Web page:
The Porsche meeting on May 1 in Dinslaken has been around for more than 20 years. It has firmly established itself in the scene and it’s a spectacle every year with enormous numbers of cars, usually over 2000 Porsches. This year I finally managed to participate with my 944.
The meeting has always been held at the horse racecourse in Dinslaken. Originally, 2022 was to have been the last year for this location, as the racecourse was to make way for a new housing development area. But the location could be negotiated once again for a renewed use – and so this edition of the meeting was also themed “The extension”.
On Monday morning I hopped into my 944 and met up with two friends with their 911s. Kai, whose 964 you probably remember from the feature a few months ago, and Fabian with a 996 Carrera 4S Cabrio. We arrived early enough that we could actually still get good spots on the grounds.
The meeting in Dinslaken splits the camps a bit – on the one hand you have Porsche enthusiasts here who individualize and modify their cars, on the other hand a large part of the meeting can be attributed to the militant stock purist faction. It was a bit surreal when we saw someone getting so enraged by the lowered Porsches that you couldn’t miss his shouting about ‘ruined Porsches’ from 20 meters away. For me, this is incomprehensible – just let people do it, it’s great when people customize their cars! It would be boring if there were only stock cars, after all.
In any case, there were many beautiful vehicles to see. Whether you’re interested in well-kept classics like a 356 or more track-ready 911s or anything in between, there was something to see here from every direction.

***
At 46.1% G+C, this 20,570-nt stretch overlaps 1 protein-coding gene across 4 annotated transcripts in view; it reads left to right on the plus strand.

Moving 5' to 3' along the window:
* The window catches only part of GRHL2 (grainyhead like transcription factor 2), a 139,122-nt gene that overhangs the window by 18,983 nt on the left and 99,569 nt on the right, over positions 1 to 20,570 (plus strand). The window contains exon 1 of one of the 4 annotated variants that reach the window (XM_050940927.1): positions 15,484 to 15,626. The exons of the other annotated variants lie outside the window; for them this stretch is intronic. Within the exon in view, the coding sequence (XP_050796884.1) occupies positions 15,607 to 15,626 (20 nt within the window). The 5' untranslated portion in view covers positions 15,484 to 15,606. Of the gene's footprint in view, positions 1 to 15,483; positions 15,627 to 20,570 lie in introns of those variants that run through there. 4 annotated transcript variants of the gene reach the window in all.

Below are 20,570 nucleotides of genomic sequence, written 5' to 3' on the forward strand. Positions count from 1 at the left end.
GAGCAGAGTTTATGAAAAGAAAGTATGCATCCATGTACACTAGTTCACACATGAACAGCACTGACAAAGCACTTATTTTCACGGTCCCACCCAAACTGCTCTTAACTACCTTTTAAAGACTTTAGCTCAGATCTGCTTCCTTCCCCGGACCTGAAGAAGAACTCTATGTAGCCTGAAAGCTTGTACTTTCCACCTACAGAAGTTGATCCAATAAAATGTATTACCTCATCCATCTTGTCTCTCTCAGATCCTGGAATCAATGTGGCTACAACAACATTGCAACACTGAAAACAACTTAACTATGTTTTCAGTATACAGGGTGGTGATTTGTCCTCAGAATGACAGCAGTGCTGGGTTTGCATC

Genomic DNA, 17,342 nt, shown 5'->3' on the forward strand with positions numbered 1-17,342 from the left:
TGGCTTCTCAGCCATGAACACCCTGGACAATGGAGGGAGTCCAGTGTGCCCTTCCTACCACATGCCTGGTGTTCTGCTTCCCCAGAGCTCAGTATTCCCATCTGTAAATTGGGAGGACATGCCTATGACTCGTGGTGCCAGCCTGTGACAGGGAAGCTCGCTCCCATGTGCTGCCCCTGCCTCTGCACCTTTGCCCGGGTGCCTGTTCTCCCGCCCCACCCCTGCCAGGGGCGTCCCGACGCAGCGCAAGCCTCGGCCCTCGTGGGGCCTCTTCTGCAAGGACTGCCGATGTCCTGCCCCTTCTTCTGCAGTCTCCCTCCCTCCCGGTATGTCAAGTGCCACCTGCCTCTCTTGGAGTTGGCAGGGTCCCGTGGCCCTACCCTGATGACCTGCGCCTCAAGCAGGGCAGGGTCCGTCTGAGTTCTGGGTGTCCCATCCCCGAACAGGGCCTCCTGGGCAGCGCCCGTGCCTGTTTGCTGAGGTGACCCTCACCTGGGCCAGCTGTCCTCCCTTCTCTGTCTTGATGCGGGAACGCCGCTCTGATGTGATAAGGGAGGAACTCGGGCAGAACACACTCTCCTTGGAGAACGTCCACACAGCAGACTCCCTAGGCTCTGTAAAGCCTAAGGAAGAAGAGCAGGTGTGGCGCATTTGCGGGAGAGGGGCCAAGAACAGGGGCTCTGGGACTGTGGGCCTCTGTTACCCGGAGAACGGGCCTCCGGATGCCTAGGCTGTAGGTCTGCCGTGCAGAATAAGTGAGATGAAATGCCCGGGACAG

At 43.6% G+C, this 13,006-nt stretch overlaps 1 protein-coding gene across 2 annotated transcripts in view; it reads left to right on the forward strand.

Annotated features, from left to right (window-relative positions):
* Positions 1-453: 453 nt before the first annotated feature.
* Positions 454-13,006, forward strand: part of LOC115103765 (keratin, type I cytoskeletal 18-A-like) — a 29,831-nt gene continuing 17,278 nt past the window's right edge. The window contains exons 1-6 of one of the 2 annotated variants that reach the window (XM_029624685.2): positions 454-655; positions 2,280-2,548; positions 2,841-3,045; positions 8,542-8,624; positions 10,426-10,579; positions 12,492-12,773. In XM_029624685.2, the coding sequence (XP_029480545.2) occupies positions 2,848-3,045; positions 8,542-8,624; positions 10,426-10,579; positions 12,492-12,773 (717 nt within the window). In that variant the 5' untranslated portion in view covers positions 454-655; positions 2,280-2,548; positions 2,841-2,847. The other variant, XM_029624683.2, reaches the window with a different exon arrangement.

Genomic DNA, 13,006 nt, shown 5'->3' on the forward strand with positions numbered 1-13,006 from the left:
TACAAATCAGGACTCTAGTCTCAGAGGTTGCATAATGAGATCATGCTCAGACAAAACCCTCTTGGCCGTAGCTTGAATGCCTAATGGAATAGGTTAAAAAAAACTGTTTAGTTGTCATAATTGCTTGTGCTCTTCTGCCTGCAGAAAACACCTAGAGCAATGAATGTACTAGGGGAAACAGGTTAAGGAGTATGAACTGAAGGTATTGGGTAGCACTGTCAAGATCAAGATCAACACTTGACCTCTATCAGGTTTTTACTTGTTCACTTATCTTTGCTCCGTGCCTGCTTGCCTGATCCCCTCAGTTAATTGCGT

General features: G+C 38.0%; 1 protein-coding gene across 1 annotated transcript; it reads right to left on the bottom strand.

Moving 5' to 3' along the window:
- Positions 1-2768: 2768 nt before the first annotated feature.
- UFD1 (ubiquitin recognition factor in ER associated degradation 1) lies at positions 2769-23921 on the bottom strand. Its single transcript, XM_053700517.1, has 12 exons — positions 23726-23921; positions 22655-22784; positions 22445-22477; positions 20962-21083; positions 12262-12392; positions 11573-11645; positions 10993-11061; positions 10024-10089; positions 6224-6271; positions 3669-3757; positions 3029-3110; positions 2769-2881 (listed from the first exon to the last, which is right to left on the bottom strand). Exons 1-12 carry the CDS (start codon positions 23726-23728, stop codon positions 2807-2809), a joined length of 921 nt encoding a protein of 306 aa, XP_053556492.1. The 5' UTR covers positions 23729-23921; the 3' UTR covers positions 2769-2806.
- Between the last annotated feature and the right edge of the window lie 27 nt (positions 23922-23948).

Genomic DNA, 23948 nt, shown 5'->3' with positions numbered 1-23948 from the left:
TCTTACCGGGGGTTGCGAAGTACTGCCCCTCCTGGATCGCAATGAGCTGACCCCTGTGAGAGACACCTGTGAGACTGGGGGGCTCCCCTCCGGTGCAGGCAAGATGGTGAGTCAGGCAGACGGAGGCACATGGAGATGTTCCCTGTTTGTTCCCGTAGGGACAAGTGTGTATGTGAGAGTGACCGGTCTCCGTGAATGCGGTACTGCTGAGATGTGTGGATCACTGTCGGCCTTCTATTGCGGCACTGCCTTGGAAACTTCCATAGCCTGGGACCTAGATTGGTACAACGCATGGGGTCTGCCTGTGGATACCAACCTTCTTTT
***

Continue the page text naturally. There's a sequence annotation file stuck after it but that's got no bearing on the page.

As a 944 driver, I was naturally very attentive to other transaxle Porsches, so it’s hardly surprising that I photographed so many of them.
For example, there is this wonderful 944 Turbo on RS Classic Monoblock 18″ rims in a classic Fuchs look. A perfect fit, don’t you think?
Or this 944 on Airride and with BBS Le Mans rims… definitely an eye-catcher!
Speaking of BBS Le Mans rims… my 944 now has those on it too. A lot happened over the winter with a suspension overhaul and H&R coilover suspension. The 944 now feels like a completely different car. But I will go into that in more detail in a separate post.
This blue 968 looked like it would be a lot of fun to drive. Work rims, Recaro seats, turbo hood and a turbo badge… I wonder if that’s accurate?
This red 944 from the Netherlands impressed with beautiful Speedline Mistral wheels and an interesting interior design. I don’t think I’ve ever seen wood grain in a 944.
How about a few unusual ones? An original, early 944 Turbo Cup or a 968 with Strosek Sportkombi tailgate… neat.
Or a 924 Carrera GT replica in bright green?
Aside from transaxle Porsches, of course, there was a huge amount of 911s from all eras. Everything from early G models to the brand-new 911 Dakar was represented.
How about a low 997 GT3?
Or would you rather an old G model on BBS E50?
Perhaps you’d rather have it as a Targa?
Or would you prefer a 964?
911s are simply an incredibly diverse canvas from which you can conjure up an incredible number of different variants. A 996 is also very beautiful, even if it is often criticized for its headlights.
A 911 doesn’t need many conversions to be chic and interesting. As these near-stock 964s and 993s in unusual colors prove.
An Audi RS2 had also sneaked in among the Porsches – which is of course perfectly fine, since the RS2 was developed by Porsche for Audi.
We had a lot of fun at the meeting and even though we may not be the typical Porsche clientele, it was worth it. Enjoy the rest of the pictures!